French insect farming startup InnovaFeed and US agribusiness giant ADM have entered into a strategic partnership agreement which will see the two collaborate on insect protein production.
- The Paris-based startup will supply its black soldier fly protein to ADM’s pet foods division in order to create “high-quality nutritional” products with “a significantly lower carbon footprint and land requirement” than conventional livestock protein, they said in a statement.
- The deal builds on an existing relationship which saw InnovaFeed announce the construction of “the world’s largest insect farm” next to ADM’s corn processing plant in Decatur, Illinois in 2020. The facility will produce 60,000 metric tons of protein and 20,000 tons of oils for pet food and livestock feed, in addition to 400,000 tons of fertilizer, Reuters reports.
Insect species such as black soldier flies, mealworms, and crickets can produce edible protein far more efficiently than traditional livestock like cattle, pigs, and sheep (and can be used as feedstock for them.)
- The animals are far smaller, allowing insect ‘farms’ to use much, much less land than, say, a cattle ranch or piggery. They also tend to be resilient in a wider range of environments — meaning they can be farmed in a variety of conditions, including indoors — and can be fed on organic waste, enabling circular systems. They also require much less water.
- Dependent on the species, farmed insects can be used to procure various oils, chemicals, and other industrial materials in addition to protein. Furthermore, the latter can be processed into formats such as powder, providing food manufacturers with added flexibility.
- Much like their (very distant) cousins cattle, chickens, and other traditional livestock, their excreta — frass — can add value through its use as fertilizer.
Why it matters:
The ADM-InnovaFeed partnership looks set to be one of the highest-profile to date in the insect protein space – and among the first involving a major agrifood corporate.
- InnovaFeed previously teamed up with another agribusiness giant, Cargill, on aquaculture and swine feed; as well as ingredients company Barentz and crop inputs firm Hello Nature.
- Its compatriot Ÿnsect, which raises mealworms in tech-enabled facilities, doesn’t appear to have struck any high-profile partnerships so far – though late last year it collaborated with “ultra-premium” US pet food brand Pure Simple True to launch its first commercial product.
- In the UK, Better Origin has joined forces with supermarket chain Morrisons to place its black soldier fly “mini-farms” on the latter’s egg farms as a sustainable source of chicken feed. The flies will be fed on waste produce from Morrisons’ stores.
The bigger picture:
Pet food represents a market opportunity worth $100 billion and growing at a rate of 4.5% each year, according to ADM’s pet solutions head Jorge Martinez.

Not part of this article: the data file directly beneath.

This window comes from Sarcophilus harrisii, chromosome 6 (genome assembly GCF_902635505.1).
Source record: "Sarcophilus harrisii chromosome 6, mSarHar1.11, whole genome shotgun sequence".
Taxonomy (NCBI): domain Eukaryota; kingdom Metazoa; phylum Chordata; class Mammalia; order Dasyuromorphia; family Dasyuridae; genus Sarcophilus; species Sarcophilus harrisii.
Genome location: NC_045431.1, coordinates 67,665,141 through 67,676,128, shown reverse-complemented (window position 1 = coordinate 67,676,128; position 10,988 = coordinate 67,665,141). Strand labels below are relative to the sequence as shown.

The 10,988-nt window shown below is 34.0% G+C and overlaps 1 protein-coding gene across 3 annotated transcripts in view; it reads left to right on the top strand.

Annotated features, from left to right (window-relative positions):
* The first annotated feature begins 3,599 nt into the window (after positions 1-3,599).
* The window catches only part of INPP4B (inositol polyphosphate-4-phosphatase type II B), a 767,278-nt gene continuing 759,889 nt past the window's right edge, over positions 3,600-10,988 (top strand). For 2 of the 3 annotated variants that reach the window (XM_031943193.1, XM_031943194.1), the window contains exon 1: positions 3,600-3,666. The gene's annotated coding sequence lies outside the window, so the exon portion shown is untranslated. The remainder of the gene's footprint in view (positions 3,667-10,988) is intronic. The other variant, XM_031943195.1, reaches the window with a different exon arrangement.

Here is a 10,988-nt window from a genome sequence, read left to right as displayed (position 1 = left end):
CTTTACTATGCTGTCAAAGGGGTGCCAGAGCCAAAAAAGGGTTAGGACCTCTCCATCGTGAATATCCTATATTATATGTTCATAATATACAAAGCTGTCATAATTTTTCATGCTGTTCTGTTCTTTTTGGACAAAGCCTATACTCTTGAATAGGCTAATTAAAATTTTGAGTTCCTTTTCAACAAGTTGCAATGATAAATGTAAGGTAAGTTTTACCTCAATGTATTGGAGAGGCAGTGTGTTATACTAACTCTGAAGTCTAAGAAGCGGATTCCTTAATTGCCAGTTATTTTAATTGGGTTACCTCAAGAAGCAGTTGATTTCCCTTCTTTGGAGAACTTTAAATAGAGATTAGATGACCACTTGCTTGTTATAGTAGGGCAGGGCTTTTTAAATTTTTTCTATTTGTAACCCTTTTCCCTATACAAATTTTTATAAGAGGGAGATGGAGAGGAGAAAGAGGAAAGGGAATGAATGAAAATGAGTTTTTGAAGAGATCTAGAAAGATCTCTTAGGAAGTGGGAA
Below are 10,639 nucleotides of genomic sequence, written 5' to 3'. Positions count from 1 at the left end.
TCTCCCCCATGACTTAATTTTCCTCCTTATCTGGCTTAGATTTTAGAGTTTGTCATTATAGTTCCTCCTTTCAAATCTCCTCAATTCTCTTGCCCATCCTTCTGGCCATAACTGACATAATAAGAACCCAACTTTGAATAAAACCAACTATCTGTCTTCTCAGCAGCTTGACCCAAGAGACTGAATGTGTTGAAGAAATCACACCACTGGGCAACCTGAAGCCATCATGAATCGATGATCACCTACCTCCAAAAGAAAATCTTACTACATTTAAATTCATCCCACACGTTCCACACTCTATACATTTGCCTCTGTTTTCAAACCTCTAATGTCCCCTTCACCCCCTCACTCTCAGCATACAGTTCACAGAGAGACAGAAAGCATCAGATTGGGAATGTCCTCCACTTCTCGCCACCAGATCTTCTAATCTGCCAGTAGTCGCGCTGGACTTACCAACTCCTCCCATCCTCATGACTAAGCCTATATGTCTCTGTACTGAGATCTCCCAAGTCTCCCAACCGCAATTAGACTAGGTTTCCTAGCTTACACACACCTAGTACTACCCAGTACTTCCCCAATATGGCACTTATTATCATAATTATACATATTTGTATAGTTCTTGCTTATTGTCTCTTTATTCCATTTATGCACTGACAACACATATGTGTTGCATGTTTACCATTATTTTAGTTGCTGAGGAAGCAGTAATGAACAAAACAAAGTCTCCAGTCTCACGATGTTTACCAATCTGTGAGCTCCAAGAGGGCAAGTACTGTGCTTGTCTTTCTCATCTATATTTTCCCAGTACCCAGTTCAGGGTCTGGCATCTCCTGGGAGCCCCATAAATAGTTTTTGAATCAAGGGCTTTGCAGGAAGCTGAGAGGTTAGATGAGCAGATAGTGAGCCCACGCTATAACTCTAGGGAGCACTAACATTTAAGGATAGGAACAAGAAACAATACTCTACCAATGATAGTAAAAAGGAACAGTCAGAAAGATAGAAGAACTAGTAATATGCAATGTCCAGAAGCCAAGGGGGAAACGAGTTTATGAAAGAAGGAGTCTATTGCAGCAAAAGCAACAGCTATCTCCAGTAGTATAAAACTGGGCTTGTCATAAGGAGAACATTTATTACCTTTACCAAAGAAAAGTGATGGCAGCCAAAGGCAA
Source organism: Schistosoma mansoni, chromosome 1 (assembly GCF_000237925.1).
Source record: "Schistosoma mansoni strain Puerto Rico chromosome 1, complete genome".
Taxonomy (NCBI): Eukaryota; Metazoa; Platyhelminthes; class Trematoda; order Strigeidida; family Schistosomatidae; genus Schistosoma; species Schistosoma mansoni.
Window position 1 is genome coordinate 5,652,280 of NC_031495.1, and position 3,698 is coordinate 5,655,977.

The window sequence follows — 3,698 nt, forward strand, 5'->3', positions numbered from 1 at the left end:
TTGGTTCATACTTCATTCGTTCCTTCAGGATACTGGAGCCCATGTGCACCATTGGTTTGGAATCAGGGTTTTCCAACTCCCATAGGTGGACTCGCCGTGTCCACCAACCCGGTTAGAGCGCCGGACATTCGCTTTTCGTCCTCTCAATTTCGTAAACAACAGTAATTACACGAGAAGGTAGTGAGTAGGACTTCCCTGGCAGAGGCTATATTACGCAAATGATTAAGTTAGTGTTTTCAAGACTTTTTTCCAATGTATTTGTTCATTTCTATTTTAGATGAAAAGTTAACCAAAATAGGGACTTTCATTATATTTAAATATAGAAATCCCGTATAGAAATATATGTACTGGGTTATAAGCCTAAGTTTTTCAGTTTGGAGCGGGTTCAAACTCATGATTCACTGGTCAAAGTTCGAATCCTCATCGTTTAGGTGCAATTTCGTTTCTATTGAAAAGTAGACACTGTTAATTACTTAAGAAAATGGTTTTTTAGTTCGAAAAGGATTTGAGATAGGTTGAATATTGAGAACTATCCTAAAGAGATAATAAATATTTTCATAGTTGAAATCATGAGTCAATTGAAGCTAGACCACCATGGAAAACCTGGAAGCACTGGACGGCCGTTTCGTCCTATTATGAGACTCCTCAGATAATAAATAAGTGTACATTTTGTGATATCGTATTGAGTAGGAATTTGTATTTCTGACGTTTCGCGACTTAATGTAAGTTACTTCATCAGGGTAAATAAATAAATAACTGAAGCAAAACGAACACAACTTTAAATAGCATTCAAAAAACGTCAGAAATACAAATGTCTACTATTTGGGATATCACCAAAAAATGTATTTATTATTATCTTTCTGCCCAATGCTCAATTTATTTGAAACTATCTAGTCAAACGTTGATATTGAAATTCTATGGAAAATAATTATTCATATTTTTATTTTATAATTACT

According to some calculations, as much as a fifth of all the meat produced by conventional agriculture ends up being fed to our pets; while a quarter of animal ag’s environmental impacts can be attributed to pet food.
This means the pet market is a significant contributor to livestock-related GHG emissions and other negative impacts of animal agriculture — such as high land and water use, run-off, and ecosystem degradation — in much the same way as the production of meat for human consumption. (There’s also the argument that this animal protein should be prioritized for an ever-growing, ever-hungrier human population, rather than being fed to its furry friends.)
And, just like meat for human consumers, startups and entrepreneurs are turning to technologies such as plant-based protein, fermentation, cell-culturing — and insect farming — in an attempt to offer more sustainable alternatives.
However, the regulatory environment for insect protein is still immature, though rapidly evolving: last year, the US approved black soldier flies for use in dog food, while the EU gave the greenlight for insects in pig and poultry feed.
The EU also recently decided to add house crickets, yellow mealworms, and grasshoppers to its list of “novel foods” fit for human consumption.
What they say:
“Pet owners increasingly are demanding the same kind of sustainable, healthy products they eat themselves, and we’re proud to work with InnovaFeed to continue to enhance our ability to meet these needs,” ADM’s Martinez said in a statement.
InnovaFeed co-founder and CEO Clément Ray added: “We’re revolutionizing traditional practices by creating a new, natural, and efficient industrial model on a large scale for sustainably sourced food. Insect protein is the next alternative protein ready to be scaled.”
By the numbers:
According to data from AgFunder, InnovaFeed was the third highest-funded startup globally in the Novel Farming Systems category in 2020, raising $166 million from investors including Creadev and Temasek [disclosure: AgFunder is AFN‘s parent company.]
Ÿnsect took top spot for the year, raising a total of $222 million.
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